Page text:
Traditional methods of identifying high-risk mutations in cancer-susceptibility genes (CSGs), with eligibility focused on family history, are laborious and can exclude more than half of all mutation carriers in a population
Population-based CSG testing offers an alternative approach whereby genetic testing is offered directly to all persons in a specified age range and/or population group, regardless of personal or family history of cancer
Population-based testing has proven cost-effective and acceptable to participants in studies of BRCA1/2 founder (ancestral) mutations in specified populations or ethnic subgroups wherein a narrow range of mutations account for most CSG mutations in the population
Extending population-based genetic testing to other populations would pose considerable financial challenges in terms of the costs of the genetic-testing infrastructure, irrespective of the decreasing costs of DNA sequencing
Developing infrastructures for population-based testing of BRCA1/2 offers the opportunity for broader CSG testing at limited additional cost; a panel-based approach focusing on a restricted number of highly penetrant mutations might currently be the most-acceptable strategy
CSG testing might shift from bespoke tests towards whole-genome or whole-exome analysis as part of comprehensive population-wide programmes; incorporating such testing into health-care systems, with equitable access for the entire population, will be challenging
The current standard model for identifying carriers of high-risk mutations in cancer-susceptibility genes (CSGs) generally involves a process that is not amenable to population-based testing: access to genetic tests is typically regulated by health-care providers on the basis of a labour-intensive assessment of an individual's personal and family history of cancer, with face-to-face genetic counselling performed before mutation testing. Several studies have shown that application of these selection criteria results in a substantial proportion of mutation carriers being missed. Population-based genetic testing has been proposed as an alternative approach to determining cancer susceptibility, and aims for a more-comprehensive detection of mutation carriers. Herein, we review the existing data on population-based genetic testing, and consider some of the barriers, pitfalls, and challenges related to the possible expansion of this approach. We consider mechanisms by which population-based genetic testing for cancer susceptibility could be delivered, and suggest how such genetic testing might be integrated into existing and emerging health-care structures. The existing models of genetic testing (including issues relating to informed consent) will very likely require considerable alteration if the potential benefits of population-based genetic testing are to be fully realized.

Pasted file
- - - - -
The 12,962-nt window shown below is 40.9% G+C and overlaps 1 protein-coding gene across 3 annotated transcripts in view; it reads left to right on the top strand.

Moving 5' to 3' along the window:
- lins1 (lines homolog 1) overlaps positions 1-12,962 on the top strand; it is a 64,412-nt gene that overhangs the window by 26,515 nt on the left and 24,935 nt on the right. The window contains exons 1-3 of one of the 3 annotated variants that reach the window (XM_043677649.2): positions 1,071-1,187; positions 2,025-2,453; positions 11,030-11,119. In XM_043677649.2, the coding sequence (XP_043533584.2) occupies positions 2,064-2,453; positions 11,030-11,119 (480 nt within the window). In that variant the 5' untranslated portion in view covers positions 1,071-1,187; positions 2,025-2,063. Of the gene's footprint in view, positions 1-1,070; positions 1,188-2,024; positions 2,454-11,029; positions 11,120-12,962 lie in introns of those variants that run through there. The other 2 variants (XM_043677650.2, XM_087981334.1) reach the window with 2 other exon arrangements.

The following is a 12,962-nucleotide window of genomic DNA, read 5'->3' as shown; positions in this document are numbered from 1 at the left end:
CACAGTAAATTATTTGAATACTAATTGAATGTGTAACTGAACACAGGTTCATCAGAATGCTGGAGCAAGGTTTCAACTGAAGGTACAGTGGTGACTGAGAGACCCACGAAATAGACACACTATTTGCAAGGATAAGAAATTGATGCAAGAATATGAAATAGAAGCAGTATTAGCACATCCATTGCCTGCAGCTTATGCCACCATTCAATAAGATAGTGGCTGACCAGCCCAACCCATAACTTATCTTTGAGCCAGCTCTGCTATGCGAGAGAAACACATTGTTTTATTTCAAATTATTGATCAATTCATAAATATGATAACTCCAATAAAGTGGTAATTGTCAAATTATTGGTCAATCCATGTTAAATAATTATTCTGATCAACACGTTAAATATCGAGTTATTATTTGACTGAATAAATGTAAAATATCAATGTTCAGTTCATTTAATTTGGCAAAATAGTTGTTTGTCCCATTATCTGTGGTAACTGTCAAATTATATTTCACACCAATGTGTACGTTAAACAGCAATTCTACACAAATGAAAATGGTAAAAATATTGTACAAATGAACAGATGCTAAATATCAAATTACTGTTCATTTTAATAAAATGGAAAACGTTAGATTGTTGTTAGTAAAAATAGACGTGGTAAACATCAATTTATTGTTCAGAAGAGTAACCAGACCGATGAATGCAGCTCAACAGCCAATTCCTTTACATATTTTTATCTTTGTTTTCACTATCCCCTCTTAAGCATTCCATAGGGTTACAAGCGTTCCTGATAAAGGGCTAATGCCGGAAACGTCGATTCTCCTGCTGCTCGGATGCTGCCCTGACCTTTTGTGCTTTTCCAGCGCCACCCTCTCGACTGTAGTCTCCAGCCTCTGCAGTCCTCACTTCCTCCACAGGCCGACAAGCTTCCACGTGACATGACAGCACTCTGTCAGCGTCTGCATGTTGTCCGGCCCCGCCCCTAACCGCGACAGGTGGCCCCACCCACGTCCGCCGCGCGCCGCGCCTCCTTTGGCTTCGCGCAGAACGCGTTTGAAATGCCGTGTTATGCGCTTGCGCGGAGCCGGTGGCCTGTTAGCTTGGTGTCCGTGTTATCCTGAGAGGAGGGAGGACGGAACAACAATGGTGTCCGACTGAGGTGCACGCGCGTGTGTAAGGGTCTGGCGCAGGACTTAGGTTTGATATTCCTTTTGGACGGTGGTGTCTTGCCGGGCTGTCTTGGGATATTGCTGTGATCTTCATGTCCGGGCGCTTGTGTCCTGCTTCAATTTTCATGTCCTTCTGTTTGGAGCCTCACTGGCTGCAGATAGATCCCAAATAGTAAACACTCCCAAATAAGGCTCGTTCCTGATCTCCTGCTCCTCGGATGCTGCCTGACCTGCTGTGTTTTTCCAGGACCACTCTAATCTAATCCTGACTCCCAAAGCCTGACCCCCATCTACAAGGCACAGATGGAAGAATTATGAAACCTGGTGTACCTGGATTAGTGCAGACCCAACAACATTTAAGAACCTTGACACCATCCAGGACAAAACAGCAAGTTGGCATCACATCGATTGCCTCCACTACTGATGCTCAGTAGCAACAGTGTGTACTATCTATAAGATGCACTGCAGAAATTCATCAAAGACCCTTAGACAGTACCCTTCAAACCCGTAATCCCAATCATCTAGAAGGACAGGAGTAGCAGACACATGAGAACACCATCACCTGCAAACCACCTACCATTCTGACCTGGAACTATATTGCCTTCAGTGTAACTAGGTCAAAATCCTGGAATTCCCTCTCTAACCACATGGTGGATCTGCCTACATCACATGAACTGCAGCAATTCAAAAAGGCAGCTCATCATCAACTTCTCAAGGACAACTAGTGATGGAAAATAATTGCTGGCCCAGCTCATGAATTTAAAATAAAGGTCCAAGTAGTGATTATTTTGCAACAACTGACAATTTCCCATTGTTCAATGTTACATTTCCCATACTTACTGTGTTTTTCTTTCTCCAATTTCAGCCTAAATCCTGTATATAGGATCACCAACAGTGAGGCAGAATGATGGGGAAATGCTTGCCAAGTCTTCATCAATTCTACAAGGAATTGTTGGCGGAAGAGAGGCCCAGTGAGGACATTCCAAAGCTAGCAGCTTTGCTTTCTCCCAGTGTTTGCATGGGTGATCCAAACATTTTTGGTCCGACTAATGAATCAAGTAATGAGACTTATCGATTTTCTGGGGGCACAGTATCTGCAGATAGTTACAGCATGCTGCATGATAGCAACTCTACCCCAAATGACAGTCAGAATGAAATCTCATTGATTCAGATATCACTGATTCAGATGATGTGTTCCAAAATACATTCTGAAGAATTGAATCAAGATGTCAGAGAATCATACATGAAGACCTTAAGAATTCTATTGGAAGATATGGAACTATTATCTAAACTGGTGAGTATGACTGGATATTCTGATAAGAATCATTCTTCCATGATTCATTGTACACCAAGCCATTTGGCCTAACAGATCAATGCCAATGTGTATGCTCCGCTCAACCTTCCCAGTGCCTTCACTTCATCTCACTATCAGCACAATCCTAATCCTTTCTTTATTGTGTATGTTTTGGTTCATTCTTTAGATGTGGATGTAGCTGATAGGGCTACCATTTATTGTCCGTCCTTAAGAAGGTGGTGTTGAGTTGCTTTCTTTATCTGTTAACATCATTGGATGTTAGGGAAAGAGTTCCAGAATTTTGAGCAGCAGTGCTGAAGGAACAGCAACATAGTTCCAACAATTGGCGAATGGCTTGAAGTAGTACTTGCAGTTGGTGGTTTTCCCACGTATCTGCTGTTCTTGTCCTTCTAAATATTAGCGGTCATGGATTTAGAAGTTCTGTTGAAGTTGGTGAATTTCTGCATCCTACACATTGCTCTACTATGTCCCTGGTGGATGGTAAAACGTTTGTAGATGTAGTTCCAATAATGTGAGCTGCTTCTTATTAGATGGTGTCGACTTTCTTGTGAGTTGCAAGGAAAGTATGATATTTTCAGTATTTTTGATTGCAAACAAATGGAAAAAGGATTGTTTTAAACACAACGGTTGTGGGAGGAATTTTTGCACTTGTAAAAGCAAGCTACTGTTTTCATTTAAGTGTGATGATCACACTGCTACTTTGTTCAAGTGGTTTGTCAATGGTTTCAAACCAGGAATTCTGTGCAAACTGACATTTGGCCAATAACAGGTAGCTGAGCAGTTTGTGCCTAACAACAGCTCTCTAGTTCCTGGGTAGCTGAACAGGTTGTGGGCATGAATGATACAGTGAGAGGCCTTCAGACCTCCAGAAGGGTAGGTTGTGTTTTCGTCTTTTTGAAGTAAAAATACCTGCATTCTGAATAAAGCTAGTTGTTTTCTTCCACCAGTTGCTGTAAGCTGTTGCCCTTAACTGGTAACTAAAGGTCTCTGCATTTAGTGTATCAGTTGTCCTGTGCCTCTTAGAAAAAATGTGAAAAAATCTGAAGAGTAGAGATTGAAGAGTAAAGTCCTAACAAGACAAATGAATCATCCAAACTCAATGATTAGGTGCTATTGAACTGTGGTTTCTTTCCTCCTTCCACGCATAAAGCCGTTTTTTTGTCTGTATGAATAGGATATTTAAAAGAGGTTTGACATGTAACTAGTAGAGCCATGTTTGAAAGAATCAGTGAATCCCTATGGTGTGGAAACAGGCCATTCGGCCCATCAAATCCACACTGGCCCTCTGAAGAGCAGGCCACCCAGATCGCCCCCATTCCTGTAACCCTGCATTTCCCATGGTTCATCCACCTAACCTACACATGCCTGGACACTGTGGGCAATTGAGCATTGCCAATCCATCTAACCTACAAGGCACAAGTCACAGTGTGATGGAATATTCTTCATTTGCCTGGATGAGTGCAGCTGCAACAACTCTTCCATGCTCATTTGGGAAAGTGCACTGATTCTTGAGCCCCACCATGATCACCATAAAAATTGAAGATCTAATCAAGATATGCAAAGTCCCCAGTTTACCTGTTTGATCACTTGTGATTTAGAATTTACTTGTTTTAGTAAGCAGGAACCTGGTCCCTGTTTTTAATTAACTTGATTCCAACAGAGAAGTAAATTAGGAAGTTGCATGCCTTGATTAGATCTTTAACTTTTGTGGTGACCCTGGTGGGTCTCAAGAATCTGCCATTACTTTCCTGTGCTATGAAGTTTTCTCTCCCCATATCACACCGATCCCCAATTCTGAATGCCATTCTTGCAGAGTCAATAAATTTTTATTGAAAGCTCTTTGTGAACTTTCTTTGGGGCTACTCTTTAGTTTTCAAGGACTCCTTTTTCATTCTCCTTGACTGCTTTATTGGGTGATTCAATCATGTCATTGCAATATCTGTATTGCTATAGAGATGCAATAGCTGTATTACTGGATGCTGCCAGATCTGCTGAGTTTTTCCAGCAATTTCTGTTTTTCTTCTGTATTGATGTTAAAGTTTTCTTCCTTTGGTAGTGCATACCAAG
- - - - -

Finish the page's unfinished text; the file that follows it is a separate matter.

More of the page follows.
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We thank Peter Devilee, Christi van Asperen (Leiden University Medical Centre, Netherlands), Alfons Meindl (Technical University of Munich, Germany), Melissa Southey, Paul James and Ingrid Winship (University of Melbourne, Australia) for their assistance with composing Table 1, and Lawrence Brody (Director, Division of Genomics and Society, NIH National Human Genome Research Institute, USA) for discussions regarding the potential costs of BRCA1/2 testing women in the general population of the USA. Work in the laboratory of W.D.F. that is relevant to this manuscript has been funded by Susan G. Komen, the Cancer Research Society, and the Quebec Breast Cancer Foundation. The work of B.M.K. is funded by the Canada Research Chair in Law and Medicine and PERSPECTIVE, which is supported by: the Québec Breast Cancer Foundation, the Government of Canada through Genome Canada and the Canadian Institutes of Health Research, and the Ministère de l'Économie, de l'Innovation et des Exportations du Québec through Genome Québec. The work of C.T. is funded in part by the Movember Foundation UK.
The authors declare no competing financial interests.
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Foulkes, W., Knoppers, B. & Turnbull, C. Population genetic testing for cancer susceptibility: founder mutations to genomes. Nat Rev Clin Oncol 13, 41–54 (2016). https://doi.org/10.1038/nrclinonc.2015.173
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